Take control of your living situation

Take control of your living situation

Vincent Valdez

Imagine stepping outside one morning with a cup-of-joe in hand, only to see your neighbor watering your grass in his underwear—that’s what living with roommates is like.

Living with people can be stressful, especially if you prefer clean kitchens over roommates that manufacture dirty dishes in their spare time. Nothing is worse than trying to study for a test amidst a black light beer pong challenge conveniently located in your dining room.

My time with roommates was short-lived, and I’ll never forget the unpleasant experience. One of my roommates, John, showered irregularly and slept on a sheetless mattress; he also had a cat named Patrick. His room had a lingering stench.

Then, there was Jason, the party-animal who loved to host social gatherings. Brittany, Jason’s girlfriend, had a poodle named Ramona who was rarely remonstrated for her “accidents” on the carpet.

There was also a couple who lived in the studio apartment in the backyard. They frequently used the house kitchen because their kitchen was “too small.” In addition to my five roommates, we also had a guest room that was a popular attraction among our frequent visitors. 

My roommates and I had a lot of dirty dishes and plenty of disagreements. The household-rules posted in the front hall eventually became a futile wall ornament and opposition fueled a repulsive dissolution. It’s not that we weren’t capable of living together, what drove us apart is that we lost respect for one another. It doesn’t have to be the same for you.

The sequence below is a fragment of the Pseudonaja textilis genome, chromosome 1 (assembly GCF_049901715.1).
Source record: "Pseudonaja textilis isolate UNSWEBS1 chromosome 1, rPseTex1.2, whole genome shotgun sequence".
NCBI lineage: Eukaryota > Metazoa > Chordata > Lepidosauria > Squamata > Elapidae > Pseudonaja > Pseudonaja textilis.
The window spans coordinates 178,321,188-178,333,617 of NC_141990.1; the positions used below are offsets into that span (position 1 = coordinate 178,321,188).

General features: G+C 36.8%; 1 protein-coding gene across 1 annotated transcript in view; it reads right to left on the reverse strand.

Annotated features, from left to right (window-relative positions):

Dealing with vexatious people is an inevitable part of life. Sooner or later someone will test your patience and how you respond could determine your future. Bill Gates, co-founder of Microsoft, once said, “Be nice to nerds. Chances are you’ll end up working for one.” There’s a chance you might end up working for one of your smelly roommates, so you should be nice to them, too.

I’m not suggesting that you should be fake or deceitful. I’m simply proposing that you should practice self-control because it could come in handy the day your roommate, or anyone for that matter, pushes you to the limit. If my former roommates and I would have practiced self-control we probably wouldn’t have said such hurtful things to each other. All people are entitled to some degree of respect, even if you don’t like them. Plus, disrespecting others is not attractive.

If you want to live peacefully with roommates, you should never disclose your pet-peeves with them because they may eventually use them against you. Beware of free-loaders; they will thrive and survive off of your hard work if you allow them to cajole you.

If you can’t trust your roommates don’t let it keep you up at night, but be mindful about the things you choose to share. You don’t want your roommates to suspect you don’t trust them because it could lead to an awkward conversation.

If you have a set of household-rules expect them to be violated, but continue to reinforce them. Clean up after yourself and always wash your dishes. Be mindful of your roommates even if they are not mindful of you. Never let your roommates take advantage of you, but it’s always good to lend a helping hand. If you don’t have anything nice to say, it’s better not to say anything at all. And perhaps most importantly, if you ever come across your roommate watering the grass in his underwear, let it go.